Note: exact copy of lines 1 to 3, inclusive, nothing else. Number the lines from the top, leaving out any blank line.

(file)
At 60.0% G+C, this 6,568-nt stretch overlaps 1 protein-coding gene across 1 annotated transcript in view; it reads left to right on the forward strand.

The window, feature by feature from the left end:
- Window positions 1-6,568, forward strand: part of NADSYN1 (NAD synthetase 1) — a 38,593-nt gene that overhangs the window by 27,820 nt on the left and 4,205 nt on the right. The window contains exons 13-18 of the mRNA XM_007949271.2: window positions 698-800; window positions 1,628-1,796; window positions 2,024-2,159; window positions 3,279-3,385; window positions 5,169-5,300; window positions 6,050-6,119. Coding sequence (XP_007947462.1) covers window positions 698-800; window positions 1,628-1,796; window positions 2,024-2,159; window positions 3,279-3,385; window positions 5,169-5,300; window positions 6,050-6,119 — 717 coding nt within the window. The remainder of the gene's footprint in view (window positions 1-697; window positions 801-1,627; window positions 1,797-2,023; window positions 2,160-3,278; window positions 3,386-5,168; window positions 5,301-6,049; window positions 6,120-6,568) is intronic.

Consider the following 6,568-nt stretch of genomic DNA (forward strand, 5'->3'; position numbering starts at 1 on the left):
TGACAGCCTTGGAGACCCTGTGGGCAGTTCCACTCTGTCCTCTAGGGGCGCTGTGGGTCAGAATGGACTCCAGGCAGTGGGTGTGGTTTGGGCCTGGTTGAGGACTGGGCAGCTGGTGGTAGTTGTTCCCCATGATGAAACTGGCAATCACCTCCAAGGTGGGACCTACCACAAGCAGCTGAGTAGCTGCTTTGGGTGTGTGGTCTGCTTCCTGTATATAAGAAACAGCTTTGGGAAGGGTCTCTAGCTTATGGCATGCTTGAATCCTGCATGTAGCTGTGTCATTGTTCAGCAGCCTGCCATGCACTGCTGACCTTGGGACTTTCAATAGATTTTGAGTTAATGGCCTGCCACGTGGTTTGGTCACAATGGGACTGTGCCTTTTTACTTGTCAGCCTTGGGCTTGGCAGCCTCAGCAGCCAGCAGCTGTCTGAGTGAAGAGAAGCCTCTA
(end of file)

At 60.0% G+C, this 6,568-nt stretch overlaps 1 protein-coding gene across 1 annotated transcript in view; it reads left to right on the forward strand.

The window, feature by feature from the left end:
- Window positions 1-6,568, forward strand: part of NADSYN1 (NAD synthetase 1) — a 38,593-nt gene that overhangs the window by 27,820 nt on the left and 4,205 nt on the right. The window contains exons 13-18 of the mRNA XM_007949271.2: window positions 698-800; window positions 1,628-1,796; window positions 2,024-2,159; window positions 3,279-3,385; window positions 5,169-5,300; window positions 6,050-6,119. Coding sequence (XP_007947462.1) covers window positions 698-800; window positions 1,628-1,796; window positions 2,024-2,159; window positions 3,279-3,385; window positions 5,169-5,300; window positions 6,050-6,119 — 717 coding nt within the window. The remainder of the gene's footprint in view (window positions 1-697; window positions 801-1,627; window positions 1,797-2,023; window positions 2,160-3,278; window positions 3,386-5,168; window positions 5,301-6,049; window positions 6,120-6,568) is intronic.